Operation Stacked

“Diverted traffic! There we go”, we turned accordingly for another little yellow sign, hidden behind a bush like an Easter egg.

We had been part of this diverted traffic for over an hour, a result of splitting all other traffic from the freight lorries in the somewhat incredible ‘operation stack’, in which 5 and a half thousand lorries were currently using the M20 as a sort of car park, in what must be the worlds most expensive game of Tetris.

Initially, we were a little miffed to see are crossing delayed until 3:30am, but after considering the lorry drivers who had been in Folkstone for days, our situation didn’t seem so bad, and we just got on with it.

By the time we stopped for the night, just south of Calais, we’d been on the go for 12 hours, leaving Nottingham late afternoon on Wednesday. Why had we left two days late? Well, I’m not a superstitious man, but it seems we’ve had a run of fairly bad luck recently. It started with the van breaking down just weeks before our departure date, on a state of disrepair that left Stefan no option but to shell out for a other vehicle – a Renault Clio with just enough room to take our 2 months of gear and food.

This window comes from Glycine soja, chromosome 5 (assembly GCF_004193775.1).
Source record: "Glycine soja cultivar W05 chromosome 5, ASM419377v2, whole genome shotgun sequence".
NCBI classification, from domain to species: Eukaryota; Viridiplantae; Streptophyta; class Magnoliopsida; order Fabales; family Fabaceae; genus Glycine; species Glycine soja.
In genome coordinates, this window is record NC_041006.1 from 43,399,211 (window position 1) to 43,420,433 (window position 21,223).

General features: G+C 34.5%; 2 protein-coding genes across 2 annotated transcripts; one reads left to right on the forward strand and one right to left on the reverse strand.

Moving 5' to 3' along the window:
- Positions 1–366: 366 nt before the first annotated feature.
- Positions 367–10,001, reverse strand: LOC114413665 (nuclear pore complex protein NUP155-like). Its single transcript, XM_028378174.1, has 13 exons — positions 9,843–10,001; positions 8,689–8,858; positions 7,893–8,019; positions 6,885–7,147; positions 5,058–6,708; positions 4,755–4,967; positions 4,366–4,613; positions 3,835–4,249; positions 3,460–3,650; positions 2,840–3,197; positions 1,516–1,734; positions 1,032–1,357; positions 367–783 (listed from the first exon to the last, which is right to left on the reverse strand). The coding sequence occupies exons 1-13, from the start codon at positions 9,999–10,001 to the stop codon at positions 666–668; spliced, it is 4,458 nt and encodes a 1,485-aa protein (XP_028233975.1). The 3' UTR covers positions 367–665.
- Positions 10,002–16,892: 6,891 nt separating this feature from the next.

This then helpfully broke down the second it reached Nottingham, presenting Stefan with no real information as to what was wrong other than ‘an electrical fault’ and forcing him to limp it to the garage.

Naturally, we decided to the most effective way to deal with the situation go to Cambridge and get drunk. 5 days, 24 beers, a bottle of rum, and £400 later, the car had been repaired. We then began our very own version of ‘operation stack’ as we attempted to fit 4 ropes, trad climbing kit, a boulder mat, camping stuff, and 2 months worth of clothes and food into a 3 door Clio, and leave enough room for extra baggage.

As we threw the last bag of cams into the boot and nervously started up the engine, a small black cat walked out in front of the car. It stood there for a while, looked into our souls and then continued on its way, neatly crossing our path. Like I said, I’m not a superstitious man, but there becomes a point where you have to accept that the universe may be dropping you hints.

Eventually, we emerged from the tunnel, flicked over to the right hand side of the road, and continued on to our first destination – our ‘warm-up’ climbing area, if you will.

The notoriously tricky and strenuous boulders of Fontainebleau.












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